I made a prediction a long time ago, and it’s come to pass.  I said, “What we’re gonna do is turn Detroit into an Indian reservation, where we herd all the Indians into the city, build a fence around it, and then throw in the blankets and the corn.”

I wrote about this on my blog on January 24, 2014 (the article can be read by clicking HERE) in an article entitled, “Idle No More, Blankets, Corn and Detroit.”  If something in that statement is honoring Indians or Indian reservations or Indian culture, I certainly missed it.  However, I’m hoping someone will show me where that honor can be found.

In late May of this year, news broke that reported that Laurie River Lodge in Lynn Lake, Manitoba was honoring Indigenous peoples in their own special way.  You see, the guide they published (and also made available online) addressed a number of topics for those interested in staying at the lodge, not the least of which was this:

We take great care when hiring our staff; however the subject of Native Guides must be touched upon.  We use Cree Indian guides from the town of Pukatawagon in northern Manitoba.  They are wonderful people and fun to fish with however, like all Native North Americans, they  have a basic intolerance for alcohol.  Please do not give my guides alcohol under any circumstances.

I wrote about this on my blog on June 6, 2014 (the article can be read by clicking HERE) in an article entitled, “Idle No More:  Keeping Stereotypes Alive In The 21st Century.”  If something in that published passage is honoring Cree Indians or the town of Pukatawagon or First Nations culture, again, I’ve missed it completely.  However, I’m hoping — just as with the Detroit comment — that someone will show me where that honor can be found.

I suppose perhaps I’m just not that adept at ferreting out the honor and compliments in these kinds of comments, and so I will try to find the honor in the words of rocker, Ted Nugent.  In July of this year, some of his concerts were cancelled, while others were the scene of peaceful demonstrations by First Nations peoples.  Ted Nugent’s outspoken comments about Indigenous peoples were quoted in mainstream newspapers on July 22 where he was quoted saying:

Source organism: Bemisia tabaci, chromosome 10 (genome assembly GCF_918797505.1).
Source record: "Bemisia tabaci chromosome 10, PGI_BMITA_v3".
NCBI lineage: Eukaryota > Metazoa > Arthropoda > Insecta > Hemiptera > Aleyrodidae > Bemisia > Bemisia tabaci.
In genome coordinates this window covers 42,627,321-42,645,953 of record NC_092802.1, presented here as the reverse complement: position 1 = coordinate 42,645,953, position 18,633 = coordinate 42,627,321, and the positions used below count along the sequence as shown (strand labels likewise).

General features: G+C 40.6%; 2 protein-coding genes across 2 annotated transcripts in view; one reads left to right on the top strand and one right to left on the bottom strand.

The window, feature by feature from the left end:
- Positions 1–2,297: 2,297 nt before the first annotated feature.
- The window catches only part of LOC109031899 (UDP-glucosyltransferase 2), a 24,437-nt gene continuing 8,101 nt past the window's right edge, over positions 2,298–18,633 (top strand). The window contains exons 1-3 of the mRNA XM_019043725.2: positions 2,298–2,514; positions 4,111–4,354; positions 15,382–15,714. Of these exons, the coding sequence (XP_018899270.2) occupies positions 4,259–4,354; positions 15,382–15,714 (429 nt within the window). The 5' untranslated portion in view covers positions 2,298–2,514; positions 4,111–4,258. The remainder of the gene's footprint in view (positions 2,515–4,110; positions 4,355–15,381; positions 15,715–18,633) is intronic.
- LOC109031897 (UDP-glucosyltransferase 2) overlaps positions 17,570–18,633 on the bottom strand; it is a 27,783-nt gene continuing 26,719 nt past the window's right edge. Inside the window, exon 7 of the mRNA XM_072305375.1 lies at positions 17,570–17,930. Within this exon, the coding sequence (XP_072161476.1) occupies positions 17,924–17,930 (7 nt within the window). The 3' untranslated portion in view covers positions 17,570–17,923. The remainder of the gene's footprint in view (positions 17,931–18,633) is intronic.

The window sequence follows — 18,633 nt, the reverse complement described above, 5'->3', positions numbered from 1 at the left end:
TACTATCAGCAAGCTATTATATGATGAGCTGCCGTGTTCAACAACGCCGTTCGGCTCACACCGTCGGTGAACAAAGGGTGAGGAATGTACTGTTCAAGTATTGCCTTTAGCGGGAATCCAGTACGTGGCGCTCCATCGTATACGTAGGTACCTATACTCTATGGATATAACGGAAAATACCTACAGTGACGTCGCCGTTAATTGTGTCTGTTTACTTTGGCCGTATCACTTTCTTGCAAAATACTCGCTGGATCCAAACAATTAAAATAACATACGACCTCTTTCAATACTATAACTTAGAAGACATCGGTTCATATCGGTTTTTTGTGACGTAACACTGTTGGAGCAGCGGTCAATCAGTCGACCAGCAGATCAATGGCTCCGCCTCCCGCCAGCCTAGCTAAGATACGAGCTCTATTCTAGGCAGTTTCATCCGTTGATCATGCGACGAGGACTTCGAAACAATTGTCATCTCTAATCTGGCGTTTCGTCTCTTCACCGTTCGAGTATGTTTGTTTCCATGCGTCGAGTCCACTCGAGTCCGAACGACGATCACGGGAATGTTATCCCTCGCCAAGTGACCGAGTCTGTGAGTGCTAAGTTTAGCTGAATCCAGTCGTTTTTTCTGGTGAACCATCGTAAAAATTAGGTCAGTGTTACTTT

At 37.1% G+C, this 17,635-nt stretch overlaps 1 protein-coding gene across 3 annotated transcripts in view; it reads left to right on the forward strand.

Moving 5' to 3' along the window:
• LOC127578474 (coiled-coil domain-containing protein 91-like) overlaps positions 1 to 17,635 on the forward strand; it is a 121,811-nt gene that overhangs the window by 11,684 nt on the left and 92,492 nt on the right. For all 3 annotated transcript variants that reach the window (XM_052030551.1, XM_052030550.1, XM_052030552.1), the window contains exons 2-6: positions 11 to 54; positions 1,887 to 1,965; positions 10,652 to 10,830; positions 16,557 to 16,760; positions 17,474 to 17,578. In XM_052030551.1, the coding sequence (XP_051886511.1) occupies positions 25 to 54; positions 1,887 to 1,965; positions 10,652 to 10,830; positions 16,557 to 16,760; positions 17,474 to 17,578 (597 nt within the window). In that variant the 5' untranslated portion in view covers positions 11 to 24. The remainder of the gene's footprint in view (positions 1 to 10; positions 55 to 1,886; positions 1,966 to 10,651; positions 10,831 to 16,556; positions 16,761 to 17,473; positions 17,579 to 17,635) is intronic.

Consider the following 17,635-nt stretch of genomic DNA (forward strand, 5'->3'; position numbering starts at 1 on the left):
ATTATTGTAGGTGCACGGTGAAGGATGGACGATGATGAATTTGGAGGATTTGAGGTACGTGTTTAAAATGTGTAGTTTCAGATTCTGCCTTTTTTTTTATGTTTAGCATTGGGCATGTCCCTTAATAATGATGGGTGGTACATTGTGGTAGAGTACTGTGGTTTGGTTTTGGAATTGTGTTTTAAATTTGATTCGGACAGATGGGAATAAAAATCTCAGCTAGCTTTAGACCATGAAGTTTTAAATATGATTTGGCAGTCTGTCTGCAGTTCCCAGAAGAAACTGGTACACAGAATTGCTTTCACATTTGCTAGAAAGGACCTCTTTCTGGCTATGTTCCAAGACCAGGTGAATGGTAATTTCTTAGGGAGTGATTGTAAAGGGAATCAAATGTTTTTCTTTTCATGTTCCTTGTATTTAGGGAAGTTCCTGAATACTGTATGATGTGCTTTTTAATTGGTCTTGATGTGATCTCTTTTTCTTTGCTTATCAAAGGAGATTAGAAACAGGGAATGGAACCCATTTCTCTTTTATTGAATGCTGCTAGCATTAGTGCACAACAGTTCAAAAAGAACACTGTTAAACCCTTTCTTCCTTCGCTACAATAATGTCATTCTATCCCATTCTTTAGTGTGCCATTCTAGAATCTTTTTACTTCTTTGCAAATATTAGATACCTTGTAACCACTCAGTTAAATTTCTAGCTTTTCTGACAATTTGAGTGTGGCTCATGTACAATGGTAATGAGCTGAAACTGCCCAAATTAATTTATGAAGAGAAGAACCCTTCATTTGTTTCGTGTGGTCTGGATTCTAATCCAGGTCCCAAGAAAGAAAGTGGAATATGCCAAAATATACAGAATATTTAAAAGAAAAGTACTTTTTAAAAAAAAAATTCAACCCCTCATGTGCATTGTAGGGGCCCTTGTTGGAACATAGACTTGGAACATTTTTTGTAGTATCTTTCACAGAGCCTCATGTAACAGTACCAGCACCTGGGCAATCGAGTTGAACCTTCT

I take it as a badge of honor that such unclean vermin are upset by me and my positive energy … By all indications, I don’t think they actually qualify as people, but there has always been a lunatic fringe of hateful, rotten, dishonest people that hate happy, successful people.

Try as I might, I cannot find where such a comment honors Indigenous peoples or where they come from or their culture.  Maybe I’m just not seeing it, and if that’s the case, then I certainly hope that one of my readers or visitors who can see it will show me where that honor can be found.

In my travels on the Internet, I thought perhaps I could find some more comments that honored Indigenous peoples, and by typing “natives” and “racism” into the search function on Twitter, this popped up (followed by a great number of other tweets on the topic of racism and North American Indians).

Campus ConversationSince this conversation was overheard on a college or university campus, surely the young adult who spoke these words was only honoring Native Americans, right?  And yet, as with the other three comments already addressed in this article, I am at a loss to see how such a comment can honor Native Americans or where they come from or their culture.  I suppose it’s obvious to whoever made this comment, but it’s not that obvious to me.  And as with the other three comments, I’m hoping someone will show me where the honor in this tweet can be found.

This takes me to this last quote.  It comes from Todd Kincannon who posted what I see as a “triple threat” kind of tweet on Twitter recently.  Rather than describe it or explain it, I’ll just share it with everyone so they can see for themselves what was shared.

Twitter Comment_30 September 2014If there’s some small bit in that comment that honors “savages” or the land “savages” inhabited when Columbus arrived or the culture of “savages” I am absolutely unable to find it.  Then again, perhaps it takes someone like Dan Snyder of the Washington football team to point it out to me.

Elyse Bruce



Ideas For That Washington Team

Keep The Redskins Name, Change The Logo

Get Over It, You Redskins

Who’s Scalping Who

Heathens And Infidels

Blaming Both Sides

Pass The Word Along

Keeping Stereotypes Alive In The 21st Century

A Victory Of Sorts

Blankets, Corn and Detroit